From early Indian tradition, it has been gathered that the mouth of the Chicago river was a favorite resort of the Illinois tribes in very remote times. Besides its fishing facilities, it was the only deep inlet from the lake on its south westerly bend. The portage between the Chicago and the headwaters of the Illinois, offered but a narrow interruption to canoe travel from the great lakes on the north to the Gulf of Mexico. It is said, that the Tamaroas gave name to the river, derived from Checaqua, the title of a long succession of governing chiefs, which, by an easy transition, attached to the place. It was said also to mean thunder, the voice of Manitou, and “skunk," an appellation but too suggestive during a few years preceding the deepening of the canal, by which its current was reversed with the pure waters of the lake. But its most commonly accepted definition is "wild onion,” from that rather odorous vegetable growing abundantly on its banks in early times. *

A small French trading post was established there in the period of the French explorations. For the better possession of their Western empire, the French built forts at various points, from Canada, via Peoria, to New Orleans, including one at Chicago. On the earliest known map of this region, dated Quebec, 1688, a correct outline of the lake is given, and the river accurately located, with "Fort Chicago” marked at its mouth. Subsequently, the Americans found no vestige of the early French settlers there. By the treaty of Greenville, to which the Potawattomies from this region, with many others, were parties, "one piece of land 6 miles square, at the mouth of the Chekajo river, emptying into the south-west end of Lake Michigan, where a fort formerly stood," was relinquished. The tide of emigration setting into Iudiana and Michigan after the treaty of Greenville, 1795, concentrated the Indians in greater numbers about this point, and largely increased the Indian trade, for which a number of traders were here located ; John Kinzie being one whose descendants are residents of Chicago down to the present time. The general government, in 1804, built, on the south sido of the river, Fort Dearborn, Chicago and its great conflagration.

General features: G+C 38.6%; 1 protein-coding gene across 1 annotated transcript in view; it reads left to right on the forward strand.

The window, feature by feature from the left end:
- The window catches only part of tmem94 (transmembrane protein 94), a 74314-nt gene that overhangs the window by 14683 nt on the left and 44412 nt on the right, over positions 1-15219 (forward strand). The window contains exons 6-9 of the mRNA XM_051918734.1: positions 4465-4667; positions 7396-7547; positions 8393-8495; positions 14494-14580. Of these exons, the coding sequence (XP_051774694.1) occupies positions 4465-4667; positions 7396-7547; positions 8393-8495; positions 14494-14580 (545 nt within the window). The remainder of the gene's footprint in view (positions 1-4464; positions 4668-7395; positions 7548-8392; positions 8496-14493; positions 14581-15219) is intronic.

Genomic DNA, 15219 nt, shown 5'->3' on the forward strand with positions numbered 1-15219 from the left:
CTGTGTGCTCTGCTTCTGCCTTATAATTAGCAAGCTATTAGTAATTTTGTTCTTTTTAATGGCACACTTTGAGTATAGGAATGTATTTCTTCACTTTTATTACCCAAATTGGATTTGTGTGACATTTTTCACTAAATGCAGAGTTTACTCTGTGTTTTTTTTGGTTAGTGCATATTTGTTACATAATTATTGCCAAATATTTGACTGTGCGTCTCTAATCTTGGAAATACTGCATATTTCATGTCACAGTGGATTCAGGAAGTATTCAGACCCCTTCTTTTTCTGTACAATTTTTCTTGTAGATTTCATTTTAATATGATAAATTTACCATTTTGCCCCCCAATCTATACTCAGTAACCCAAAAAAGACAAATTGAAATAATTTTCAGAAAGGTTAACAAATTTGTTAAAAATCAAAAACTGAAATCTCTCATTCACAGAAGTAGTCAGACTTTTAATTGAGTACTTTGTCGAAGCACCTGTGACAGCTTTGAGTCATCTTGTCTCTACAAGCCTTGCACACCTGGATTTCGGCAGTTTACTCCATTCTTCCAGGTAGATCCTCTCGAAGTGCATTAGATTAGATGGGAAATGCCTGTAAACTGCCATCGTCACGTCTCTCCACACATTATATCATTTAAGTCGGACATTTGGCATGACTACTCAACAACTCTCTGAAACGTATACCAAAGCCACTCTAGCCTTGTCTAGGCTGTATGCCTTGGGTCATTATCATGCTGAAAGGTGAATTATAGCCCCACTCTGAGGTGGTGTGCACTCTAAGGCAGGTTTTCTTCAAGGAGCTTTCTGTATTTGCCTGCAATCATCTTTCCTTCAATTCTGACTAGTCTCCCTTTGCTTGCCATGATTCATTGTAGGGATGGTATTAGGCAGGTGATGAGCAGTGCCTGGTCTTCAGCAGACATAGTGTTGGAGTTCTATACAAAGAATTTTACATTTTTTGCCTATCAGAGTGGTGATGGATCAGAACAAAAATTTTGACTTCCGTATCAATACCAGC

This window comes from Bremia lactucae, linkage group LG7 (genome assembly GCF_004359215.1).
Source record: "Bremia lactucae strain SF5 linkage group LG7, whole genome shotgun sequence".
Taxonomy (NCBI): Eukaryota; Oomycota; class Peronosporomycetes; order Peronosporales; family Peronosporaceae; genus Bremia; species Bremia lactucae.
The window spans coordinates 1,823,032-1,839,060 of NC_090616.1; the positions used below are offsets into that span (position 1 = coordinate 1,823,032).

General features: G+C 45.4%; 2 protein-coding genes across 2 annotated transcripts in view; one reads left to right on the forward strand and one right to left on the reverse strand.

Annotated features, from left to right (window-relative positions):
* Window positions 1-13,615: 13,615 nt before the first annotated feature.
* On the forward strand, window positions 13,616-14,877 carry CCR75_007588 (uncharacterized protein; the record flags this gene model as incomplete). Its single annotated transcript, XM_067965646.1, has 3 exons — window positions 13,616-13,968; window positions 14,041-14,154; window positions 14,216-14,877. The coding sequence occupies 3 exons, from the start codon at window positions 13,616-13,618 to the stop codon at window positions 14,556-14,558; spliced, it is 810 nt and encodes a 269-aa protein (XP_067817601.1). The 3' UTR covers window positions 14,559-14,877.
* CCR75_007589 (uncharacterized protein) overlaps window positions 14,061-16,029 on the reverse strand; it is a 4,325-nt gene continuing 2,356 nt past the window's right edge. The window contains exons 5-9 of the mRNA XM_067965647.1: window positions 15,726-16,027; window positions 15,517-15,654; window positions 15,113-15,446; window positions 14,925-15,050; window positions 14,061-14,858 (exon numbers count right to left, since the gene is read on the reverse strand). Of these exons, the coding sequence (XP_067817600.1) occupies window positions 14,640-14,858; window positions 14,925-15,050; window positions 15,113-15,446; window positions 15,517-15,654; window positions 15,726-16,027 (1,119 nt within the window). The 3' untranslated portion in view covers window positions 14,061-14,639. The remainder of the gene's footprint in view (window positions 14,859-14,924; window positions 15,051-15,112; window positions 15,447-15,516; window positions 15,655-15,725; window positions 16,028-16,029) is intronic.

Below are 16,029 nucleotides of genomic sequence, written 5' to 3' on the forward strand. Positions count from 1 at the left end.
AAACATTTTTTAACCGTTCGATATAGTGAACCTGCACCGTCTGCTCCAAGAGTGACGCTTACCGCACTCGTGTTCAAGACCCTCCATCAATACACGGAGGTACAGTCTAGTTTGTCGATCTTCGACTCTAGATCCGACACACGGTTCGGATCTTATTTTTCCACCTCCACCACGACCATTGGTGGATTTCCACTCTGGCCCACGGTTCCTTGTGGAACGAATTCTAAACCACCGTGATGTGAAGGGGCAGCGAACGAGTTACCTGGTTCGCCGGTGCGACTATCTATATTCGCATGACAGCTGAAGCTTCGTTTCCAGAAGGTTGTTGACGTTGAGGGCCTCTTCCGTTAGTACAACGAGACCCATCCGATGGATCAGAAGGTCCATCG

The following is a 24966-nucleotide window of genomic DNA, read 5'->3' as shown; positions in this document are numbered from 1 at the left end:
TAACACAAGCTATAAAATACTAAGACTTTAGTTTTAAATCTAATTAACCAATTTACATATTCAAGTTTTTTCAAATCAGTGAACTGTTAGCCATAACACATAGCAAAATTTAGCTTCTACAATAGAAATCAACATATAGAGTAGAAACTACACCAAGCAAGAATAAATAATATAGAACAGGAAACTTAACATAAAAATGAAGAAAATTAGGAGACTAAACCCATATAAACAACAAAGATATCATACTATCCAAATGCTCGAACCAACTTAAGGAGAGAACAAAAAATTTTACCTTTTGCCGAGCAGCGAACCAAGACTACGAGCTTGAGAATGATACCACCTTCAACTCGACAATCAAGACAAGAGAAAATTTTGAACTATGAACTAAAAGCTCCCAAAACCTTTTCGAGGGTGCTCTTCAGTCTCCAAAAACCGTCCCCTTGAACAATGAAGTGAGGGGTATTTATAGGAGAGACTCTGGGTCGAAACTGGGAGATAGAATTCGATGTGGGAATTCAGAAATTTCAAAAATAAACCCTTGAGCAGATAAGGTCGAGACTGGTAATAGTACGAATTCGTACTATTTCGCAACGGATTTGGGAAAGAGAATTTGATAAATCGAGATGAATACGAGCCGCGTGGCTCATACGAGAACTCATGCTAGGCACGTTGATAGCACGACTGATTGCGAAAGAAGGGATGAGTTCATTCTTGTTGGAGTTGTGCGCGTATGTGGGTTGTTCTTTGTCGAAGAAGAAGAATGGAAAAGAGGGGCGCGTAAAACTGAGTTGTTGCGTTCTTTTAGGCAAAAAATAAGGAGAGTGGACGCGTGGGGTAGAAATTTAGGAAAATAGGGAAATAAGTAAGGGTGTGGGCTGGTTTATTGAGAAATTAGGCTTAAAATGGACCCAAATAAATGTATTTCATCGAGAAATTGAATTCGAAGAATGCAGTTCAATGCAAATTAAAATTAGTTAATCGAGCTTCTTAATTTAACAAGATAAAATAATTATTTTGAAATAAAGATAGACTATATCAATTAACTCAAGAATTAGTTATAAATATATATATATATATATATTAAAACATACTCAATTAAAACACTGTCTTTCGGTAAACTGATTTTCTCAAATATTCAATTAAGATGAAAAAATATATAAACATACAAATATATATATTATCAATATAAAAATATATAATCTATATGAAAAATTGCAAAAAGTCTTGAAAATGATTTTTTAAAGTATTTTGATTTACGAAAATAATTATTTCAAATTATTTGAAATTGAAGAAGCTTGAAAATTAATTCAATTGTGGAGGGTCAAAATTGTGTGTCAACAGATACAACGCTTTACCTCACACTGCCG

named after a general of the army, and garrisoned it with 50 men and 3 pieces of artillery, The fort consisted of 2 block-houses, with a pararle ground and sally-port, or subterranean passage to the river, the whole surrounded by a stockade. With this precarious protection, the number of traders increased and a few settlers gathered around the post.

For eight years, this isolated garrison and community furnished scarcely an incident worthy of record. Friendly intercourse between the garrison and neighboring Indians grew apace. The attachment of the Indians for the traders was particularly cordial. Whilo nearly all the chiefs visited Fort Malden yearly, and received large amounts of presents, and many Potawattomies, Winnebagos and Ottawas were in the battle of Tippecanoe with the Shawanese, the principal chiefs of the neighborhood were yet on amicable terms here with the Americans. Then our trouble with Great Britain threatened an open rupture; but the Indians, long before the declaration of hostilities, took the war-path, as we have seen. We have already noticed their attack on an outpost of this place called Hardscrabble.